SECOND Function – Google Sheets

The SECOND function is a simple date function that returns the number of seconds from a given time. If you are working with times but only care about the seconds, the SECOND function lets you get rid of everything else. Remember that dates are really just saved as numbers by your spreadsheet with date formatting applied.

This function is rarely used on its own. Typically, it is nested inside other functions such as TIME to provide its output as one part of a date or time.

SECOND function screen capture


The SECOND function returns the number of seconds from any given unit of time.

Video Explanations

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Video Showing How to Use Dates and Times
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YouTube Video Showing How Dates and Time Work



Common Errors

#VALUE! – The value passed to the function was not a valid time.

#ERROR! – Formula parse error. The input to the function could not be used such as a time with no quotes. – 5pm should be "5pm".

#NUM! – Result was not a number. The number is too large to resolve to a time. – (548748511).

The output is an unexpected format such as 12:00 AM. – This means the formatting is incorrect, not the underlying number.


Example 1 – Plain and Simple

Following are a few simple examples.

=SECOND("2:20:20")Extract the second value from 2:20:20.20
=SECOND("1.2")Extract the second value from 1.2.0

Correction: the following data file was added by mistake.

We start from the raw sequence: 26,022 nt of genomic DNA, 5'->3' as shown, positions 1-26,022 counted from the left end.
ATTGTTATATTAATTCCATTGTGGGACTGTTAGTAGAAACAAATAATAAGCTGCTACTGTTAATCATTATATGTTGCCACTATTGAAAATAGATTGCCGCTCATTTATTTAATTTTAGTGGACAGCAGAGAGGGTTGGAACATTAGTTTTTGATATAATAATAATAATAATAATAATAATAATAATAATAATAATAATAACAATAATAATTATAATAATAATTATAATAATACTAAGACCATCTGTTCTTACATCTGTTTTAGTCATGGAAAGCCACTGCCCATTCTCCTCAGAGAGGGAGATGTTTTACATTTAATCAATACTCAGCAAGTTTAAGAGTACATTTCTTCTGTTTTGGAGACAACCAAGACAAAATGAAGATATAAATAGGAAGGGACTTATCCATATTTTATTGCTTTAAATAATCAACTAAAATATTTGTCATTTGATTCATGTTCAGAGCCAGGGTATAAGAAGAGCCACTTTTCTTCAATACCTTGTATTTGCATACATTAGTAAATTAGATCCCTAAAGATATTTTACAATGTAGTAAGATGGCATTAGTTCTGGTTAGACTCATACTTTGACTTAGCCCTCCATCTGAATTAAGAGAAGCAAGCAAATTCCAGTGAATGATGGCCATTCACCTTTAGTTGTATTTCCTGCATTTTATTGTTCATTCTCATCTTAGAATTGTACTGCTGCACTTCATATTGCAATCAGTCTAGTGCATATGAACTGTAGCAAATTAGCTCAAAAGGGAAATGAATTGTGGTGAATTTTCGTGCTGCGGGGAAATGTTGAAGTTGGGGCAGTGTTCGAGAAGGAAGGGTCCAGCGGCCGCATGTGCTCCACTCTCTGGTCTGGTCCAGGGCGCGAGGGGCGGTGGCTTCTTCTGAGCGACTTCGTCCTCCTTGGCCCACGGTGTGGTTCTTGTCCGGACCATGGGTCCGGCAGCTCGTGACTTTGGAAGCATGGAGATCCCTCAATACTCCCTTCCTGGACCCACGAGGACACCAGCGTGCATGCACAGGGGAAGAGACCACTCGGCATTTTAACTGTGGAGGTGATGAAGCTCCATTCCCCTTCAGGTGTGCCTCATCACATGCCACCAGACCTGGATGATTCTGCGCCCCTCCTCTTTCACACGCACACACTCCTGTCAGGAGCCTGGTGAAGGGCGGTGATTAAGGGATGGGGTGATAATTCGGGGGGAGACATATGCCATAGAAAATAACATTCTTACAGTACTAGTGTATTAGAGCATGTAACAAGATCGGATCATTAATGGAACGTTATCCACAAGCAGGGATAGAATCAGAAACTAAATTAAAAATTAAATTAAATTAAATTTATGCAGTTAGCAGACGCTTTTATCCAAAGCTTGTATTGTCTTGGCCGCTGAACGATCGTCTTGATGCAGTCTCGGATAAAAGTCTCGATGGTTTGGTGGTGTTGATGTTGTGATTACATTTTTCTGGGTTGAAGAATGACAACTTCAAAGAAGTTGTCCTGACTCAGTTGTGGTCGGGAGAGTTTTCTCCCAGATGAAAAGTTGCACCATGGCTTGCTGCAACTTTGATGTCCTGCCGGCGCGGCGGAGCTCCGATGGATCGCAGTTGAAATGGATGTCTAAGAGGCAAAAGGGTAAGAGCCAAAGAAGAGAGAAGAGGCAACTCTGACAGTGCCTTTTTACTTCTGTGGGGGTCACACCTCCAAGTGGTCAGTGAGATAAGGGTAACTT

=SECOND("2.22224545")Extract the second value from 2.22224545.2

Tip: Notice that the SECOND function returns a zero for 1.2. This is because .2 happens to be exactly 12 minutes. See how dates and times work to make a little sense out of this.

Example 2 – Separating the Values of a Date and Time

Different date values examined using various functions.

Time valueTickmarkYEARMONTHDAYHOURMINUTESECONDFormatted as number
6/1/2017 2:32 PM32017611432042,887.61
July 31, 20164201673100042,582.00
12:30 PM518991230123000.52
4/11/2017 11:24:146201741111241442,836.48
  • 1 A random date typed in using slashes.
  • 2 A random date typed in using dashes. Note that it is processed the same way as the date with slashes.
  • 3 Typed a random date in and added a time. Now the function extracts the hours and minutes.
  • 4 Typed in a date but spelled out. Writing out the date also works, but it won’t work if you write the day as “31st” instead of 31.
  • 5 If you only type in a time, the “zero” date is 12/30/1899.
  • 6 Entered with the NOW function. The output will constantly change in the linked Google Sheet.
  • 7 Entered with the TODAY function. The output will change daily in the linked Google Sheet.
  • 8 A blank cell is December 30, 1899. Similar to tickmark 5.
  • 9 Typing a 1 will increment the value in number 10 above by 1 day. In other words, “1=12/31/1899”. It is just a matter of how it is displayed, which can be controlled by going to the Format menu and choosing Number.
  • 10 Just a decimal with no whole number increments the value by hours, minutes, and seconds instead of days.
  • 11 To get near the current date, you need to start with 43,000 days away from 12/30/1899.

Live Examples in Sheets

Go to this spreadsheet for the examples of the time function shown above that you can study and use anywhere you want.

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